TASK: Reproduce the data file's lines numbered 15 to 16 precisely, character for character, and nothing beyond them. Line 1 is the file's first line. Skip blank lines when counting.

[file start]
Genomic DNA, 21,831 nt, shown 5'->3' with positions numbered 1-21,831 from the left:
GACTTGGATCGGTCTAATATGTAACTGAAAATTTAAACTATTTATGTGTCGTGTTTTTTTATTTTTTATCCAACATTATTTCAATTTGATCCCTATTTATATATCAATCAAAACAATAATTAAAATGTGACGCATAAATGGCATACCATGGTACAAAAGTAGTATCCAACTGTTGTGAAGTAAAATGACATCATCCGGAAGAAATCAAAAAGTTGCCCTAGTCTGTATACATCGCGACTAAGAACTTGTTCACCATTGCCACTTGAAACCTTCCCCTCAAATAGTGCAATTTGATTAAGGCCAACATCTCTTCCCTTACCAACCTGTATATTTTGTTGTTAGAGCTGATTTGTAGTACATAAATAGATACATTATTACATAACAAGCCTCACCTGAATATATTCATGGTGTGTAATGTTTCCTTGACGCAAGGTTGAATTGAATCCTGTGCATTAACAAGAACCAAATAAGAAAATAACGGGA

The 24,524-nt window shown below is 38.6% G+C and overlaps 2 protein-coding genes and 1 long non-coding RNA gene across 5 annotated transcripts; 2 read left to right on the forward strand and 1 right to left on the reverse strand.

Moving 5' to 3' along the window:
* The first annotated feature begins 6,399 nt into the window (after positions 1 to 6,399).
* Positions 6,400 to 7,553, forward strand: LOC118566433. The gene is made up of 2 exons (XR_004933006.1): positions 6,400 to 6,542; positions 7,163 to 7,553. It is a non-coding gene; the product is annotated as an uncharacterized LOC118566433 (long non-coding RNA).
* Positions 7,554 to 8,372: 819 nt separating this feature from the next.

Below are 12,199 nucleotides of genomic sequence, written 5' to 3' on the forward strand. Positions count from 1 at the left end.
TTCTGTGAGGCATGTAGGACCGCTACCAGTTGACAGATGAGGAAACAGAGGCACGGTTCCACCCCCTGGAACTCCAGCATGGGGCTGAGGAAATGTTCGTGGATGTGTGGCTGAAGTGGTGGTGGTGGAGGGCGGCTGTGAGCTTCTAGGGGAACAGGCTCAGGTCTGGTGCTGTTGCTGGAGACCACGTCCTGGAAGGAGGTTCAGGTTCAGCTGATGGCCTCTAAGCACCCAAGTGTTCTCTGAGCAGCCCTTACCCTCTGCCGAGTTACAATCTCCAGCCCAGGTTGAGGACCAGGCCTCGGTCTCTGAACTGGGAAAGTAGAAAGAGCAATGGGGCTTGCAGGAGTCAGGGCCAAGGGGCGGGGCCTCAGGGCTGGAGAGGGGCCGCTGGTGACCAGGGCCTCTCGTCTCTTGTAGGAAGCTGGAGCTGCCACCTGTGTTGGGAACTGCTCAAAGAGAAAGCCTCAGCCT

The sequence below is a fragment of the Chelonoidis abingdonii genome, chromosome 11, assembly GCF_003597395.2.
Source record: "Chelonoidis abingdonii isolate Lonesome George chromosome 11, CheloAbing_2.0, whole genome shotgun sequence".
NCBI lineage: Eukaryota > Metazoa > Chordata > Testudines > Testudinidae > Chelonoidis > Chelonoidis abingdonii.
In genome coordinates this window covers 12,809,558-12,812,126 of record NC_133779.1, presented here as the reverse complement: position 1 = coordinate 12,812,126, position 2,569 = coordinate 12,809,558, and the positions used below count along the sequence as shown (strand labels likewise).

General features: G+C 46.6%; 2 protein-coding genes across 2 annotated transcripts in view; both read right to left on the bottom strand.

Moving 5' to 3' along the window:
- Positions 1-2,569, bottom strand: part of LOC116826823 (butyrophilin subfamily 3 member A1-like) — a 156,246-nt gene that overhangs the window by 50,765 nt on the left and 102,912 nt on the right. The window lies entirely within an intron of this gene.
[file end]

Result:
Moving 5' to 3' along the window:
- Positions 1-2,569, bottom strand: part of LOC116826823 (butyrophilin subfamily 3 member A1-like) — a 156,246-nt gene that overhangs the window by 50,765 nt on the left and 102,912 nt on the right. The window lies entirely within an intron of this gene.